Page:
PDBsum entry 2qdc

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protein ligands links
Hydrolase PDB id
Protein chain
284 a.a. *
PO4 ×2
GOL ×2
Waters ×230
* Residue conservation analysis
PDB id:
Name: Hydrolase
Title: Crystal structure of the heptp catalytic domain d236a mutant
Structure: Tyrosine-protein phosphatase non-receptor type 7. Chain: a. Fragment: catalytic domain (residues 65-360). Synonym: protein-tyrosine phosphatase lc-ptp, hematopoietic tyrosine phosphatase, heptp. Engineered: yes. Mutation: yes
Source: Homo sapiens. Human. Organism_taxid: 9606. Gene: ptpn7. Expressed in: escherichia coli. Expression_system_taxid: 562.
2.00Å     R-factor:   0.164     R-free:   0.190
Authors: D.A.Critton,A.Tortajada,R.Page
Key ref: D.A.Critton et al. (2008). Structural basis of substrate recognition by hematopoietic tyrosine phosphatase. Biochemistry, 47, 13336-13345. PubMed id: 19053285
20-Jun-07     Release date:   24-Jun-08    
Go to PROCHECK summary

Protein chain
Pfam   ArchSchema ?
P35236  (PTN7_HUMAN) -  Tyrosine-protein phosphatase non-receptor type 7
360 a.a.
284 a.a.*
Key:    PfamA domain  Secondary structure  CATH domain
* PDB and UniProt seqs differ at 1 residue position (black cross)

 Enzyme reactions 
   Enzyme class: E.C.  - Protein-tyrosine-phosphatase.
[IntEnz]   [ExPASy]   [KEGG]   [BRENDA]
      Reaction: Protein tyrosine phosphate + H2O = protein tyrosine + phosphate
Protein tyrosine phosphate
+ H(2)O
= protein tyrosine
Bound ligand (Het Group name = PO4)
corresponds exactly
Molecule diagrams generated from .mol files obtained from the KEGG ftp site
 Gene Ontology (GO) functional annotation 
  GO annot!
  Biological process     dephosphorylation   2 terms 
  Biochemical function     phosphatase activity     2 terms  


Biochemistry 47:13336-13345 (2008)
PubMed id: 19053285  
Structural basis of substrate recognition by hematopoietic tyrosine phosphatase.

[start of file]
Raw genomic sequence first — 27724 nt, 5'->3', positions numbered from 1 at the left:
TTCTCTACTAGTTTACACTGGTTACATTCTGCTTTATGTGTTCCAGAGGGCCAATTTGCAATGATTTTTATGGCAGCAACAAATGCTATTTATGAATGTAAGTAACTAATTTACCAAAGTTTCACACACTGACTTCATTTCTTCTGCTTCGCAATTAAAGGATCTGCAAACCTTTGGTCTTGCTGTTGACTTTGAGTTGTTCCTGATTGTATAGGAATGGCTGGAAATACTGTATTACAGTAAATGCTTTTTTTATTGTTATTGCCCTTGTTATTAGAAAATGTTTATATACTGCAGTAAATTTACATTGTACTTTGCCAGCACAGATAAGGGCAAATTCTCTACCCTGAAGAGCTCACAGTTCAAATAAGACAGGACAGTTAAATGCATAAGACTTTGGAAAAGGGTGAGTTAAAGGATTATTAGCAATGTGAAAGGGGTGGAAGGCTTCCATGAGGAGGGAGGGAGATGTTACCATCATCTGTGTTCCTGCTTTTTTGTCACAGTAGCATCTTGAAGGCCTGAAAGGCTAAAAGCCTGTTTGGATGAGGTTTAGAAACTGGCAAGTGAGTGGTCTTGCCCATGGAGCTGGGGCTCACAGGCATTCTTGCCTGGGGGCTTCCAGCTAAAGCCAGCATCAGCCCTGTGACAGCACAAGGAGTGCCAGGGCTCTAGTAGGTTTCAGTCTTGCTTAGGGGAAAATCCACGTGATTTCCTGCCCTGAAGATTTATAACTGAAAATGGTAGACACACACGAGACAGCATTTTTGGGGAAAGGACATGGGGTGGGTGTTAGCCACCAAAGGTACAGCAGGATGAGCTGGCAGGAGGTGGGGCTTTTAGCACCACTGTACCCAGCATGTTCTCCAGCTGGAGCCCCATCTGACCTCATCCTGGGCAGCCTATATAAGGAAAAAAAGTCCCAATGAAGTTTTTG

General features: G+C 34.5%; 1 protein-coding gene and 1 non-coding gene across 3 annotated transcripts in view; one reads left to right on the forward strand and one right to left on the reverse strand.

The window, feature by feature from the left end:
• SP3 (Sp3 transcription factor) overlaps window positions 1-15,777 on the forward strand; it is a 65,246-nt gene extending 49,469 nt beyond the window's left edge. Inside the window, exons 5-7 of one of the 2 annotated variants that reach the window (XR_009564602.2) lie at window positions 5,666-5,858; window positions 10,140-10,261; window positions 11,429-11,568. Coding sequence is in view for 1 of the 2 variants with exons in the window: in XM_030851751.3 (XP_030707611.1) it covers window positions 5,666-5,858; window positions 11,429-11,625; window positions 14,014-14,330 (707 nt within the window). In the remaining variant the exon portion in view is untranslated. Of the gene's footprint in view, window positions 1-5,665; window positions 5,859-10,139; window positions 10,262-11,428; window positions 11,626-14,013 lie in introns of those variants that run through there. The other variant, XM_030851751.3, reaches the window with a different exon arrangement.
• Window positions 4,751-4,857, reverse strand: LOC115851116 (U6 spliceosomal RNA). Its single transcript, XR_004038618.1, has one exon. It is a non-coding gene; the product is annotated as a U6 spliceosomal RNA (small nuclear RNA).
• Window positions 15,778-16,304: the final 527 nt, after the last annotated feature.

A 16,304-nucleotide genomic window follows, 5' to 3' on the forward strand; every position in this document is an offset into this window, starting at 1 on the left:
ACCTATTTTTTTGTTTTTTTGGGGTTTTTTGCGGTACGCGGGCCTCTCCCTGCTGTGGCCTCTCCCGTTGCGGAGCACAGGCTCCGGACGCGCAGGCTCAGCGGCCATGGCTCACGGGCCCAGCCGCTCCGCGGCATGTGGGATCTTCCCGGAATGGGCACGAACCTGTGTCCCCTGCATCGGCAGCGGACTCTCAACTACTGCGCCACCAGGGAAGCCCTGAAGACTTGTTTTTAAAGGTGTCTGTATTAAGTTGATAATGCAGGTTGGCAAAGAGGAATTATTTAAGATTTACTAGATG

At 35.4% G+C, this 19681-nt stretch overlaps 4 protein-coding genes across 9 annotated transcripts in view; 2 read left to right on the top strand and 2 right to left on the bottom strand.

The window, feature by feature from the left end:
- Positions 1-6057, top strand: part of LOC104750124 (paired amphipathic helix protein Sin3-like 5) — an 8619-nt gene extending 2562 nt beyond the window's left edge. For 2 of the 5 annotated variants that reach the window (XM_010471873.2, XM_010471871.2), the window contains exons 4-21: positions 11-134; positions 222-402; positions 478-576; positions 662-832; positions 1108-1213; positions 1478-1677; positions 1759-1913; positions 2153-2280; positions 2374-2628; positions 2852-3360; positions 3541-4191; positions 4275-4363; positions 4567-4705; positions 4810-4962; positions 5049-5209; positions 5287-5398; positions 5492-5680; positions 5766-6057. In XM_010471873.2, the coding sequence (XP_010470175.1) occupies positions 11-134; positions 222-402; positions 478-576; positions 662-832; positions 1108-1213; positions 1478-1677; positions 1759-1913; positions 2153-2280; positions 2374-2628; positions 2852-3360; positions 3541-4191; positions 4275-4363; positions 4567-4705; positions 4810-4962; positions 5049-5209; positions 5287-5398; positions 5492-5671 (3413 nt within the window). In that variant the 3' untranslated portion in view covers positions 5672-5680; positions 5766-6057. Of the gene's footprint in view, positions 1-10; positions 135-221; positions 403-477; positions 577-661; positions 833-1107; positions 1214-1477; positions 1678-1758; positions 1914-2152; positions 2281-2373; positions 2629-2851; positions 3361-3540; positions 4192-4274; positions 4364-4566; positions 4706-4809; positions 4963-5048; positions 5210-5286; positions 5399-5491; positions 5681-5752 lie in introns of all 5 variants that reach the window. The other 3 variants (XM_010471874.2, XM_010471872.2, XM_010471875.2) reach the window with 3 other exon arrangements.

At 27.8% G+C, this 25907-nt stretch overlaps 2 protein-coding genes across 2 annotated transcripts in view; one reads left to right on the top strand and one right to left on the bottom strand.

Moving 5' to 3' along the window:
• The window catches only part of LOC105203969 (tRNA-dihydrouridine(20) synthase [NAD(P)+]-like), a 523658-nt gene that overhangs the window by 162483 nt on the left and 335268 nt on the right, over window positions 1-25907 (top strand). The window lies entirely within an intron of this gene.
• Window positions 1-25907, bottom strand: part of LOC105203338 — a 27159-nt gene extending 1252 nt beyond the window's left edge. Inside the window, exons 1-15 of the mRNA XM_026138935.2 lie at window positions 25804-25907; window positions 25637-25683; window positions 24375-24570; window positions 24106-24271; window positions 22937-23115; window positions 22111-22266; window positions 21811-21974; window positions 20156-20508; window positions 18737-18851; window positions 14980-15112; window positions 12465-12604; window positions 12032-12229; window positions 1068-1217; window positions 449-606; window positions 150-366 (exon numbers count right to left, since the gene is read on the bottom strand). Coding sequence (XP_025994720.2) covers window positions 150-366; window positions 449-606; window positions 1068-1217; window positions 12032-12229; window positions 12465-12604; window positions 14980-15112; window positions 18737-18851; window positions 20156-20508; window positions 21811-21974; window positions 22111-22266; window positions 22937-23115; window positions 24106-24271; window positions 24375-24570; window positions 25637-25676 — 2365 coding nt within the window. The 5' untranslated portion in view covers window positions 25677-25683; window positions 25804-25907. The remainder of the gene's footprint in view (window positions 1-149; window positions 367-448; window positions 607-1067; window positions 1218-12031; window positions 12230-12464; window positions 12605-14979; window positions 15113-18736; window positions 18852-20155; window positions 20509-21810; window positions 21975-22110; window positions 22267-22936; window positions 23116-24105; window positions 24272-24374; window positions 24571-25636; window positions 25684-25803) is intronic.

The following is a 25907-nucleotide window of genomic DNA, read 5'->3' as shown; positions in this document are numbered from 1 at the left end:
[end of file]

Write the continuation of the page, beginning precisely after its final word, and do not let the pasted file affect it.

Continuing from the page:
D.A.Critton, A.Tortajada, G.Stetson, W.Peti, R.Page.
Hematopoietic tyrosine phosphatase (HePTP) is one of three members of the kinase interaction motif (KIM) phosphatase family which also includes STEP and PCPTP1. The KIM-PTPs are characterized by a 15 residue sequence, the KIM, which confers specific high-affinity binding to their only known substrates, the MAP kinases Erk and p38, an interaction which is critical for their ability to regulate processes such as T cell differentiation (HePTP) and neuronal signaling (STEP). The KIM-PTPs are also characterized by a unique set of residues in their PTP substrate binding loops, where 4 of the 13 residues are differentially conserved among the KIM-PTPs as compared to more than 30 other class I PTPs. One of these residues, T106 in HePTP, is either an aspartate or asparagine in nearly every other PTP. Using multiple techniques, we investigate the role of these KIM-PTP specific residues in order to elucidate the molecular basis of substrate recognition by HePTP. First, we used NMR spectroscopy to show that Erk2-derived peptides interact specifically with HePTP at the active site. Next, to reveal the molecular details of this interaction, we solved the high-resolution three-dimensional structures of two distinct HePTP-Erk2 peptide complexes. Strikingly, we were only able to obtain crystals of these transient complexes using a KIM-PTP specific substrate-trapping mutant, in which the KIM-PTP specific residue T106 was mutated to an aspartic acid (T106D). The introduced aspartate side chain facilitates the coordination of the bound peptides, thereby stabilizing the active dephosphorylation complex. These structures establish the essential role of HePTP T106 in restricting HePTP specificity to only those substrates which are able to interact with KIM-PTPs via the KIM (e.g., Erk2, p38). Finally, we describe how this interaction of the KIM is sufficient for overcoming the otherwise weak interaction at the active site of KIM-PTPs.